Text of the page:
“Success is stumbling from failure to failure with no loss of enthusiasm.” ― Winston S. Churchill
How artists motivate themselves has become a favorite topic of mine. I’ve started writing about some of the people who’ve stirred my past, present, and future creativity with a post called Motivation Monday, where I choose one of the writers, artists, or musicians I’ve gotten the biggest lift from. But lately I’ve had a hard time choosing one because so many motivate for so many different reasons. I’ve recently realized the artists who consistently give me the energy boost I need are the ones who persevere against the oppression of prejudice off all kinds, including race, gender, and jealousy, to name a few.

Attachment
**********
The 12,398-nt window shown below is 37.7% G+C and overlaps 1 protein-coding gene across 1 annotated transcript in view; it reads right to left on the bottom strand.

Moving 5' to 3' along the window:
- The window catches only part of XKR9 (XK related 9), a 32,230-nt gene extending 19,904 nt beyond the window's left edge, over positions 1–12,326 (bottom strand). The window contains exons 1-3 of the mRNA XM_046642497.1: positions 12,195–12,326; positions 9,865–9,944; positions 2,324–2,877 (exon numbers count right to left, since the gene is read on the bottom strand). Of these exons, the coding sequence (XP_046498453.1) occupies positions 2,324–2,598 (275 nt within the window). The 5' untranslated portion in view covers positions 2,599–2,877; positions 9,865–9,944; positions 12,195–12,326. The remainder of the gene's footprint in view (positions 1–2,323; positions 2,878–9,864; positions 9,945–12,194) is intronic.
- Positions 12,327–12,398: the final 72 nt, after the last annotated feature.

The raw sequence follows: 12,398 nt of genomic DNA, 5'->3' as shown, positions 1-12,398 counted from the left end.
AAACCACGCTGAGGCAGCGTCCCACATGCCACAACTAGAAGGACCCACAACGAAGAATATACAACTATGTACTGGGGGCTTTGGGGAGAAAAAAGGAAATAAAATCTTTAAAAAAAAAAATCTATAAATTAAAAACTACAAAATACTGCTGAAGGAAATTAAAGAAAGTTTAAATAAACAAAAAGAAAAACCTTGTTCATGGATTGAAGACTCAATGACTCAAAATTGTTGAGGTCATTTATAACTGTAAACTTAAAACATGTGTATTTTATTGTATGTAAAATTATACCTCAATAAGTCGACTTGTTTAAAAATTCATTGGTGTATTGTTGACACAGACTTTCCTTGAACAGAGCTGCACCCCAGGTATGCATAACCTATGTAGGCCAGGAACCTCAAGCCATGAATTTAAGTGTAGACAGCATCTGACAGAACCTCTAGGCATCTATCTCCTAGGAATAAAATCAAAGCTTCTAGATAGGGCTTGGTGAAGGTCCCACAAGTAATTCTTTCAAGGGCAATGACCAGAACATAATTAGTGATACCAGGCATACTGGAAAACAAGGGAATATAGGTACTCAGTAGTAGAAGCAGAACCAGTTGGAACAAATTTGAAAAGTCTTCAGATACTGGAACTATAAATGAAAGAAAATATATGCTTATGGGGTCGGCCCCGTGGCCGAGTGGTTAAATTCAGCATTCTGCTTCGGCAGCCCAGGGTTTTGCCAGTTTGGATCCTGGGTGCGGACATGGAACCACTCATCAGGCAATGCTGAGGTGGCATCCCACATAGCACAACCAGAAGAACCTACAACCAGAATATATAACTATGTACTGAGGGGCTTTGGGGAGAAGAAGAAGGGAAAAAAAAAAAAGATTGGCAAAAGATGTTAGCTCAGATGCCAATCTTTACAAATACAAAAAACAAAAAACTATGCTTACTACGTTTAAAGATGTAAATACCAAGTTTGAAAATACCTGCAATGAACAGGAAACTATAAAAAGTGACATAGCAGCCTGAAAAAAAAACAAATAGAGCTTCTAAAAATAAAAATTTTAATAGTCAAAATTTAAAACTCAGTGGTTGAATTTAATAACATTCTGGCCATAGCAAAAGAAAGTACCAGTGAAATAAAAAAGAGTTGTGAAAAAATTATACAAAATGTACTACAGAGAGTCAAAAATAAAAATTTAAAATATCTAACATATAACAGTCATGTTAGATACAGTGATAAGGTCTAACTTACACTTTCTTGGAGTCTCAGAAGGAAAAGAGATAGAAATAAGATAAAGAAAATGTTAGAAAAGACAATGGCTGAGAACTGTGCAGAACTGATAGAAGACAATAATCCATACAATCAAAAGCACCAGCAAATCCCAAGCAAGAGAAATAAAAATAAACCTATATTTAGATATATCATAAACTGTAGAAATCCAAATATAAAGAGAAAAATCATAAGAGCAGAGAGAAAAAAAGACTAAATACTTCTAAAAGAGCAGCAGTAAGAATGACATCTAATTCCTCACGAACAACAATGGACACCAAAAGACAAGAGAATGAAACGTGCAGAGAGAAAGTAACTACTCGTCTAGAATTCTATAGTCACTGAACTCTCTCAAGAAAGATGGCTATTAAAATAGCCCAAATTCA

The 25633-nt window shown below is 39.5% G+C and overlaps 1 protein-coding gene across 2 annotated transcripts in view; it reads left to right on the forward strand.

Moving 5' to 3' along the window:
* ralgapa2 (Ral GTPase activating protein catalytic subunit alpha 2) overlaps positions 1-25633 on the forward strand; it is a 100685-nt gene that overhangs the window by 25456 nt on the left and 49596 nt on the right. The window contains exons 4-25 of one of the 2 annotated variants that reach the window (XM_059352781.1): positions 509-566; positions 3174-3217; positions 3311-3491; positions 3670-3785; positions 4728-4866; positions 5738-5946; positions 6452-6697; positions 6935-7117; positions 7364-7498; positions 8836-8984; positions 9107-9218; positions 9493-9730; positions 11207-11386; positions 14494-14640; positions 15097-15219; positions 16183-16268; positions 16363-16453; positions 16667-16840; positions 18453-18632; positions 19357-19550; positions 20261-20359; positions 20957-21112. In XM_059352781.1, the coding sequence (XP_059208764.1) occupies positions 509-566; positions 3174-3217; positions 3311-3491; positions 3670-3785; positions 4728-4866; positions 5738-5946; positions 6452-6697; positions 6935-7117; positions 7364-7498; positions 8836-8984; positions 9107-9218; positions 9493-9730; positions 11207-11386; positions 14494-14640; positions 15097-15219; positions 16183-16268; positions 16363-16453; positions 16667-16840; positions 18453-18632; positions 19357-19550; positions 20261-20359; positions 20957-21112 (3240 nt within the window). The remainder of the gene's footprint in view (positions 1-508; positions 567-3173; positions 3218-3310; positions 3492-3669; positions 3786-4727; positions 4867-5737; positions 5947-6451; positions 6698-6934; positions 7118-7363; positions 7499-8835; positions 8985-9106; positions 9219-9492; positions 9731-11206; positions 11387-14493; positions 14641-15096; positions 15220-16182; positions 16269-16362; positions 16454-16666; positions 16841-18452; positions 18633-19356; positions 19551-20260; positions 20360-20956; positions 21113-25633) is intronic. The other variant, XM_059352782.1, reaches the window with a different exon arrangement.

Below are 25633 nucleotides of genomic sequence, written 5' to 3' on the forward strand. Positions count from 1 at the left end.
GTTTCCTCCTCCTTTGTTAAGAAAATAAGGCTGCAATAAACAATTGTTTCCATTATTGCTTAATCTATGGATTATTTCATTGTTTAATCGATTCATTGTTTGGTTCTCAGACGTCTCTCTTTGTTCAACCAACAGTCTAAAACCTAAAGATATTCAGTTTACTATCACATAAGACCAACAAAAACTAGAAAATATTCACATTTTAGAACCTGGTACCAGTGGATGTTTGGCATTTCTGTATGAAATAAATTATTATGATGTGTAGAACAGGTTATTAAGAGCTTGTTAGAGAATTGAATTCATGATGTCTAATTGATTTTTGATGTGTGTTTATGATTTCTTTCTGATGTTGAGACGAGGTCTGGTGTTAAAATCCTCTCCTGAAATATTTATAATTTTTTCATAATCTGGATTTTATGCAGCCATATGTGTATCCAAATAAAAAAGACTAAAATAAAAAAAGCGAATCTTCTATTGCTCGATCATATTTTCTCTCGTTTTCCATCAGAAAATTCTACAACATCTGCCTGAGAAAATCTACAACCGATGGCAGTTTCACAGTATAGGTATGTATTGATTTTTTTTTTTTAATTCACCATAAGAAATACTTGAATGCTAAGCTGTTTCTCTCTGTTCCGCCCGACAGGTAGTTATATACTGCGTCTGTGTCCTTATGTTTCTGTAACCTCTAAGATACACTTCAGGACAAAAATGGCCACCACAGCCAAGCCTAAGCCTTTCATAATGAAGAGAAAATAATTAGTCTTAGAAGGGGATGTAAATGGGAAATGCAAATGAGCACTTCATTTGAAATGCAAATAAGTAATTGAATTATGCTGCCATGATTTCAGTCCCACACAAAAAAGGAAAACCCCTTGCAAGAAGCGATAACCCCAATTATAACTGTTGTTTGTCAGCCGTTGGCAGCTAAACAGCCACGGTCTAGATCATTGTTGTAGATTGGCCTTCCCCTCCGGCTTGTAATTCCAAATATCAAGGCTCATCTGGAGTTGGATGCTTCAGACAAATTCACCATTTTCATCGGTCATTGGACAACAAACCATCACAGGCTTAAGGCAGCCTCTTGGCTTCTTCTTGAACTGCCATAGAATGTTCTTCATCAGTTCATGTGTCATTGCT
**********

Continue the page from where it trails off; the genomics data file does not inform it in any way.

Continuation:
Last week I was reminded of the beginnings of Dance Theater of Harlem, founded fifty years ago under the co-directorship of Arthur Mitchell and Karel Shook. Watching the gorgeous lines and movement of those dancers so long ago when the school started, it’s hard to imagine what a crushing blow it must have been to have that kind of talent and passion only to be told you couldn’t do what you wanted to because your skin was the wrong color. It seems ridiculous to imagine today, but that’s because of the resolution of those dancers then.